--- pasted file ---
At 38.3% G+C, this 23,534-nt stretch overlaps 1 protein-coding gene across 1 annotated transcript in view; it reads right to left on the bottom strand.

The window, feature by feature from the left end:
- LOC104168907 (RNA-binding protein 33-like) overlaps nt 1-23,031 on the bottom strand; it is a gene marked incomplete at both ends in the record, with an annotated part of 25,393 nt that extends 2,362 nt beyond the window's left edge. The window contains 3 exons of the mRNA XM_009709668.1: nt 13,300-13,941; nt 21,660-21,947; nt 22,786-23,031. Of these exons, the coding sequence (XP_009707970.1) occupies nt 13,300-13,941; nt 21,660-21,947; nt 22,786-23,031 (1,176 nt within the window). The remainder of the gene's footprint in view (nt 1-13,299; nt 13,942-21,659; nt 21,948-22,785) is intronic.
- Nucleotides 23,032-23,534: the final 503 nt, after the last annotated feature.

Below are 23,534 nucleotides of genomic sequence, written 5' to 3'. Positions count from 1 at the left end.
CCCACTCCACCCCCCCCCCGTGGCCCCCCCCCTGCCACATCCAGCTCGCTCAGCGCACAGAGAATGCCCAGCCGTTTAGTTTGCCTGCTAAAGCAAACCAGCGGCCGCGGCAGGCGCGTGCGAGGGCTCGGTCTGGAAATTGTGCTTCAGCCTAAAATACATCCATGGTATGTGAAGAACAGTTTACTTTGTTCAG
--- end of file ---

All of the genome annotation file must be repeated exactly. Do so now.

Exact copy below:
At 38.3% G+C, this 23,534-nt stretch overlaps 1 protein-coding gene across 1 annotated transcript in view; it reads right to left on the bottom strand.

The window, feature by feature from the left end:
- LOC104168907 (RNA-binding protein 33-like) overlaps nt 1-23,031 on the bottom strand; it is a gene marked incomplete at both ends in the record, with an annotated part of 25,393 nt that extends 2,362 nt beyond the window's left edge. The window contains 3 exons of the mRNA XM_009709668.1: nt 13,300-13,941; nt 21,660-21,947; nt 22,786-23,031. Of these exons, the coding sequence (XP_009707970.1) occupies nt 13,300-13,941; nt 21,660-21,947; nt 22,786-23,031 (1,176 nt within the window). The remainder of the gene's footprint in view (nt 1-13,299; nt 13,942-21,659; nt 21,948-22,785) is intronic.
- Nucleotides 23,032-23,534: the final 503 nt, after the last annotated feature.

Below are 23,534 nucleotides of genomic sequence, written 5' to 3'. Positions count from 1 at the left end.
CCCACTCCACCCCCCCCCCGTGGCCCCCCCCCTGCCACATCCAGCTCGCTCAGCGCACAGAGAATGCCCAGCCGTTTAGTTTGCCTGCTAAAGCAAACCAGCGGCCGCGGCAGGCGCGTGCGAGGGCTCGGTCTGGAAATTGTGCTTCAGCCTAAAATACATCCATGGTATGTGAAGAACAGTTTACTTTGTTCAG